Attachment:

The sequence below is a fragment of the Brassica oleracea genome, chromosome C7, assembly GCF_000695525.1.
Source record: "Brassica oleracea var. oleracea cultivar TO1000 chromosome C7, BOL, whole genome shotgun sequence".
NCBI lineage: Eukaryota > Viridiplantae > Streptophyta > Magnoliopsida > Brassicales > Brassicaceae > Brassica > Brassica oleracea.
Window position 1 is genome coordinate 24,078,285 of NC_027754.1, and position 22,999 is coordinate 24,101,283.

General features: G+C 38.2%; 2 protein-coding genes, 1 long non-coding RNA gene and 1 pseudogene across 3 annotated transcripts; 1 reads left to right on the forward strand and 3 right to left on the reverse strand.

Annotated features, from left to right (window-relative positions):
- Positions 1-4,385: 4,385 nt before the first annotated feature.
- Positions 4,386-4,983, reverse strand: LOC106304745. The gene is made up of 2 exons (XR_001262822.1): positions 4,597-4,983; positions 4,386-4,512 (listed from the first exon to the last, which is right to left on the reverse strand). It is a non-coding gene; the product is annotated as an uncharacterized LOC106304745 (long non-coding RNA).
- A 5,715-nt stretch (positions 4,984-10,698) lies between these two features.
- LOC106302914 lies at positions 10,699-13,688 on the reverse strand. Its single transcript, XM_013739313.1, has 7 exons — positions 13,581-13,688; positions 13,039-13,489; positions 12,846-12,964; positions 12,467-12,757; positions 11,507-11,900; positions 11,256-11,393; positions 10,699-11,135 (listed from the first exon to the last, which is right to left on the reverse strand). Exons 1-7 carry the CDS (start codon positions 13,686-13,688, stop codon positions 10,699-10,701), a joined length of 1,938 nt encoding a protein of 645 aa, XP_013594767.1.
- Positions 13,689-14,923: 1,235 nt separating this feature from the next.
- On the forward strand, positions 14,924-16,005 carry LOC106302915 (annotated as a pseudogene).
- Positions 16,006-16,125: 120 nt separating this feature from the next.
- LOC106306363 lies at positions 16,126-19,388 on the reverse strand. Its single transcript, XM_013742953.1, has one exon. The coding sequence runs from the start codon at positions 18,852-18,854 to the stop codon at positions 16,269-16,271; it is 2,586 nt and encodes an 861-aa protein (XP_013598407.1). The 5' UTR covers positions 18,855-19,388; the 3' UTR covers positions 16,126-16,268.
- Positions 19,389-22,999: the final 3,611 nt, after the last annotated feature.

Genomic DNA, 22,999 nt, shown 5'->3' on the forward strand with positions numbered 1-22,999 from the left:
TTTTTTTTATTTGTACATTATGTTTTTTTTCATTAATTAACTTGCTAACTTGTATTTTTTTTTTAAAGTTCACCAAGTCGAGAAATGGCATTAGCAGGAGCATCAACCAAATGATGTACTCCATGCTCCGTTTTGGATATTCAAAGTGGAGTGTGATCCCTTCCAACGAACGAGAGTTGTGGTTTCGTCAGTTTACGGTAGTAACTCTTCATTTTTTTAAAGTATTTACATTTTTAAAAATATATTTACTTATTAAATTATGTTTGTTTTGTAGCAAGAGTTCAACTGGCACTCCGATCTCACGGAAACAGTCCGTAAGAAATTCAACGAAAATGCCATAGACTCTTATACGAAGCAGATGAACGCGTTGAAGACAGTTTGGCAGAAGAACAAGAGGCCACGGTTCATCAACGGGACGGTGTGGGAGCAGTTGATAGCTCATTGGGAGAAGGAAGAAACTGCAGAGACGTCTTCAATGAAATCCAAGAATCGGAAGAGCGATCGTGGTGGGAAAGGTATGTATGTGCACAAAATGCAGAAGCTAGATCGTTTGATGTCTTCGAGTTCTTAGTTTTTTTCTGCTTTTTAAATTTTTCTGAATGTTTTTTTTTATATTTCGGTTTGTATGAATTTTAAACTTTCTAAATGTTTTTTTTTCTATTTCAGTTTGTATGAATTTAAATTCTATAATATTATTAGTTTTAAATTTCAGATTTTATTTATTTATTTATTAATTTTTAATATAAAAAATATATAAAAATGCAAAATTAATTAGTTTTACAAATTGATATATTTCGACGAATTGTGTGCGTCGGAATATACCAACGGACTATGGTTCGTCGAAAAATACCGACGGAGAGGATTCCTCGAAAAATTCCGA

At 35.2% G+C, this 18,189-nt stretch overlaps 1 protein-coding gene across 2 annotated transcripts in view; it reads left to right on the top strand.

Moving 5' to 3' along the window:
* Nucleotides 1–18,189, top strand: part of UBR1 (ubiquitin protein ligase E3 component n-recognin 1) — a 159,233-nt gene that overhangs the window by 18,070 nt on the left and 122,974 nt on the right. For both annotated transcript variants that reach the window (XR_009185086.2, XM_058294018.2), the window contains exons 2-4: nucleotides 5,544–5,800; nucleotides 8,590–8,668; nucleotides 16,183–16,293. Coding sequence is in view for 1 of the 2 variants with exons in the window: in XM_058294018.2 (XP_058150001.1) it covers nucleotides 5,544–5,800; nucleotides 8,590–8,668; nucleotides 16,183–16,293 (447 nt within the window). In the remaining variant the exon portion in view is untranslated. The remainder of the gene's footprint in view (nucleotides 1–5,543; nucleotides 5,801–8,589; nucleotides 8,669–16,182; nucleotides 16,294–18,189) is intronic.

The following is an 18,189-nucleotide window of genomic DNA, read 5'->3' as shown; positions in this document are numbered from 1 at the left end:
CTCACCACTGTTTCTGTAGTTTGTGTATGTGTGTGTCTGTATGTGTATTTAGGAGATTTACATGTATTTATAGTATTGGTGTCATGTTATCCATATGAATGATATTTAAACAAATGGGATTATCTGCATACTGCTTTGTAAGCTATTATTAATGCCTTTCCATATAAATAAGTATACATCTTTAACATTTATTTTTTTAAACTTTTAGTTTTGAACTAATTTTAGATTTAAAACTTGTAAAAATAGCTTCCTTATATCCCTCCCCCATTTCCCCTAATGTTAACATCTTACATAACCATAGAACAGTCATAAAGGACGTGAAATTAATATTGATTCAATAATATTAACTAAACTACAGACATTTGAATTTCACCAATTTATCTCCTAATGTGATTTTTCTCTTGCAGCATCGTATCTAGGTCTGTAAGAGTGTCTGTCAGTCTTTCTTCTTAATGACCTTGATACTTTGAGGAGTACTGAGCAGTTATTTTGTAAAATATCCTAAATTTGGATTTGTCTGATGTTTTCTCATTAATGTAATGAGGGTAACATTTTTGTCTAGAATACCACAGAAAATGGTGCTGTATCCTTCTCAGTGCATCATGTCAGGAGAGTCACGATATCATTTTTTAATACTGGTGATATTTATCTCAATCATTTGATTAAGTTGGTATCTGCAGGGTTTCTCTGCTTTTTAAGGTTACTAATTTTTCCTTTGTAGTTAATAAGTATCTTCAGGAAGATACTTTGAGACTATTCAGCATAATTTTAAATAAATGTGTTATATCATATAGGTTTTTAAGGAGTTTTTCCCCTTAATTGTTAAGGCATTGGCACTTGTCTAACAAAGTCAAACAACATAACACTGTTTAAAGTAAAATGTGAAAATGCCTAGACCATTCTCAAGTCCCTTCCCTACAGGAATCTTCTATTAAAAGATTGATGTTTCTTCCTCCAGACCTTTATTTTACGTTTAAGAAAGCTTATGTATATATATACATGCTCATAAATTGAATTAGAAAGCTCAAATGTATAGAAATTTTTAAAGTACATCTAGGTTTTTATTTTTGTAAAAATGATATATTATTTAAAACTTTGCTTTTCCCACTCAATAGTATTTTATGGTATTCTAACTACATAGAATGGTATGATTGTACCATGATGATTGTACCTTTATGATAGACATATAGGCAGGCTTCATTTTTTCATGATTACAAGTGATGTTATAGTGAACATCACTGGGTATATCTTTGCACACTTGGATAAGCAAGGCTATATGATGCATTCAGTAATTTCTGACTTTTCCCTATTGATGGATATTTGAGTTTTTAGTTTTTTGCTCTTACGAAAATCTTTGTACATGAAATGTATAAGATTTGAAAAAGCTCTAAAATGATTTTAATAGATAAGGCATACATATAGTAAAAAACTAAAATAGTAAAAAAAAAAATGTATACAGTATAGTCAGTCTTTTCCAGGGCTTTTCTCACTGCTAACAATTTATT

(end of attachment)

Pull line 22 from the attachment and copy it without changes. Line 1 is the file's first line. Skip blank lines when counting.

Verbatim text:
CTCACCACTGTTTCTGTAGTTTGTGTATGTGTGTGTCTGTATGTGTATTTAGGAGATTTACATGTATTTATAGTATTGGTGTCATGTTATCCATATGAATGATATTTAAACAAATGGGATTATCTGCATACTGCTTTGTAAGCTATTATTAATGCCTTTCCATATAAATAAGTATACATCTTTAACATTTATTTTTTTAAACTTTTAGTTTTGAACTAATTTTAGATTTAAAACTTGTAAAAATAGCTTCCTTATATCCCTCCCCCATTTCCCCTAATGTTAACATCTTACATAACCATAGAACAGTCATAAAGGACGTGAAATTAATATTGATTCAATAATATTAACTAAACTACAGACATTTGAATTTCACCAATTTATCTCCTAATGTGATTTTTCTCTTGCAGCATCGTATCTAGGTCTGTAAGAGTGTCTGTCAGTCTTTCTTCTTAATGACCTTGATACTTTGAGGAGTACTGAGCAGTTATTTTGTAAAATATCCTAAATTTGGATTTGTCTGATGTTTTCTCATTAATGTAATGAGGGTAACATTTTTGTCTAGAATACCACAGAAAATGGTGCTGTATCCTTCTCAGTGCATCATGTCAGGAGAGTCACGATATCATTTTTTAATACTGGTGATATTTATCTCAATCATTTGATTAAGTTGGTATCTGCAGGGTTTCTCTGCTTTTTAAGGTTACTAATTTTTCCTTTGTAGTTAATAAGTATCTTCAGGAAGATACTTTGAGACTATTCAGCATAATTTTAAATAAATGTGTTATATCATATAGGTTTTTAAGGAGTTTTTCCCCTTAATTGTTAAGGCATTGGCACTTGTCTAACAAAGTCAAACAACATAACACTGTTTAAAGTAAAATGTGAAAATGCCTAGACCATTCTCAAGTCCCTTCCCTACAGGAATCTTCTATTAAAAGATTGATGTTTCTTCCTCCAGACCTTTATTTTACGTTTAAGAAAGCTTATGTATATATATACATGCTCATAAATTGAATTAGAAAGCTCAAATGTATAGAAATTTTTAAAGTACATCTAGGTTTTTATTTTTGTAAAAATGATATATTATTTAAAACTTTGCTTTTCCCACTCAATAGTATTTTATGGTATTCTAACTACATAGAATGGTATGATTGTACCATGATGATTGTACCTTTATGATAGACATATAGGCAGGCTTCATTTTTTCATGATTACAAGTGATGTTATAGTGAACATCACTGGGTATATCTTTGCACACTTGGATAAGCAAGGCTATATGATGCATTCAGTAATTTCTGACTTTTCCCTATTGATGGATATTTGAGTTTTTAGTTTTTTGCTCTTACGAAAATCTTTGTACATGAAATGTATAAGATTTGAAAAAGCTCTAAAATGATTTTAATAGATAAGGCATACATATAGTAAAAAACTAAAATAGTAAAAAAAAAAATGTATACAGTATAGTCAGTCTTTTCCAGGGCTTTTCTCACTGCTAACAATTTATT